MEDLINE Abstracts: Violence Against Women - Consequences of Child Abuse

November 19, 2003

This easy-to-navigate collection of recent MEDLINE abstracts focuses on the health consequences of child abuse, particularly sexual abuse, in women.
 

Childhood Family Violence History and Women's Risk for Intimate Partner Violence and Poor Health

Bensley L, Van Eenwyk J, Wynkoop Simmons K
Am J Prev Med. 2003;25:38-44

Background: There is growing evidence for associations between generations in family violence and between family violence in both childhood and adulthood and women's health. Most studies focus on a subset of family violence (child abuse, witnessing intimate partner violence [IPV] as a child, and/or adult IPV), and few examine possible differences associated with the nature of abusive experiences, such as physical versus sexual abuse.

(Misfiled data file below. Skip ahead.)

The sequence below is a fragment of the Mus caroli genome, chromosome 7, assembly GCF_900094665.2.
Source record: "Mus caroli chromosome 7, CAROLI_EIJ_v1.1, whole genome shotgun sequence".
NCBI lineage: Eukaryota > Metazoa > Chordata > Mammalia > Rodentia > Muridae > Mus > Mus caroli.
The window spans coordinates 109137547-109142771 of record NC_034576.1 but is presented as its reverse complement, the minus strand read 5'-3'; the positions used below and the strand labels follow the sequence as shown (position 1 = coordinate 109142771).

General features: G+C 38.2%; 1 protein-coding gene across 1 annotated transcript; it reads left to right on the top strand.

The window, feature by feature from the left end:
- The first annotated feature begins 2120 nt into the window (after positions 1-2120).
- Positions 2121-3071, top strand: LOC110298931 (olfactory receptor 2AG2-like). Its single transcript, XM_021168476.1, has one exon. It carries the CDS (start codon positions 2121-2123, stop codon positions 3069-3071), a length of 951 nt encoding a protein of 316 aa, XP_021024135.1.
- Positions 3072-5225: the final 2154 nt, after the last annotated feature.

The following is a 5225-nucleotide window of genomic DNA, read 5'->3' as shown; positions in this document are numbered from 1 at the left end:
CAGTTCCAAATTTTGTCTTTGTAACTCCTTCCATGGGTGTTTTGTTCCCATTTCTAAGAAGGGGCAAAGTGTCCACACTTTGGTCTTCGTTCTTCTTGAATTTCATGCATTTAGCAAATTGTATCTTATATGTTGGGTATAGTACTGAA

Methods: A population-based telephone survey, the 1999 and 2001 Washington State Behavioral Risk Factor Surveillance System, asked a representative sample of 3527 English-speaking, non-institutionalized adult women whether they had been physically or sexually assaulted or witnessed interparental violence in childhood, and whether they had experienced physical assault or emotional abuse from an intimate partner in the past year. The survey also asked about current general health and mental distress in the past month.